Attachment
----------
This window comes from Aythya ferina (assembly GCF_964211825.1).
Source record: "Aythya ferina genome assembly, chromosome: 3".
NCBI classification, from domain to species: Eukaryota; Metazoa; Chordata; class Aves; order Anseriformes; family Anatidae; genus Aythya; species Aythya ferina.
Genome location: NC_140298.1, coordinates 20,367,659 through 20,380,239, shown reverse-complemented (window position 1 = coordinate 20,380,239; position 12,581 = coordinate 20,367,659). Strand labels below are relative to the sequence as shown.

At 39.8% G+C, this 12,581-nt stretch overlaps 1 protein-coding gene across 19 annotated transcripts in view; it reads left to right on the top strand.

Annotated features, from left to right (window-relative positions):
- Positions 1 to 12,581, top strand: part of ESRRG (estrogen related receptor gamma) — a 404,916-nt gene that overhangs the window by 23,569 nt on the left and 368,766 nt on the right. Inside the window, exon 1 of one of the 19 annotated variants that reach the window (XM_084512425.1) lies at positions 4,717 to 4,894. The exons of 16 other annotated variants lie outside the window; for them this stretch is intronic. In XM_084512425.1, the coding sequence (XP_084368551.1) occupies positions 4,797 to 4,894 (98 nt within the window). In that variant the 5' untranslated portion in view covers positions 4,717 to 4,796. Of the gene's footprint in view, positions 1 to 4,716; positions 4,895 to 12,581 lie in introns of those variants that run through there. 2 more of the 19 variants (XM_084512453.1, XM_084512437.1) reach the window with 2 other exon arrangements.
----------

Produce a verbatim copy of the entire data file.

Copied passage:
This window comes from Aythya ferina (assembly GCF_964211825.1).
Source record: "Aythya ferina genome assembly, chromosome: 3".
NCBI classification, from domain to species: Eukaryota; Metazoa; Chordata; class Aves; order Anseriformes; family Anatidae; genus Aythya; species Aythya ferina.
Genome location: NC_140298.1, coordinates 20,367,659 through 20,380,239, shown reverse-complemented (window position 1 = coordinate 20,380,239; position 12,581 = coordinate 20,367,659). Strand labels below are relative to the sequence as shown.

At 39.8% G+C, this 12,581-nt stretch overlaps 1 protein-coding gene across 19 annotated transcripts in view; it reads left to right on the top strand.

Annotated features, from left to right (window-relative positions):
- Positions 1 to 12,581, top strand: part of ESRRG (estrogen related receptor gamma) — a 404,916-nt gene that overhangs the window by 23,569 nt on the left and 368,766 nt on the right. Inside the window, exon 1 of one of the 19 annotated variants that reach the window (XM_084512425.1) lies at positions 4,717 to 4,894. The exons of 16 other annotated variants lie outside the window; for them this stretch is intronic. In XM_084512425.1, the coding sequence (XP_084368551.1) occupies positions 4,797 to 4,894 (98 nt within the window). In that variant the 5' untranslated portion in view covers positions 4,717 to 4,796. Of the gene's footprint in view, positions 1 to 4,716; positions 4,895 to 12,581 lie in introns of those variants that run through there. 2 more of the 19 variants (XM_084512453.1, XM_084512437.1) reach the window with 2 other exon arrangements.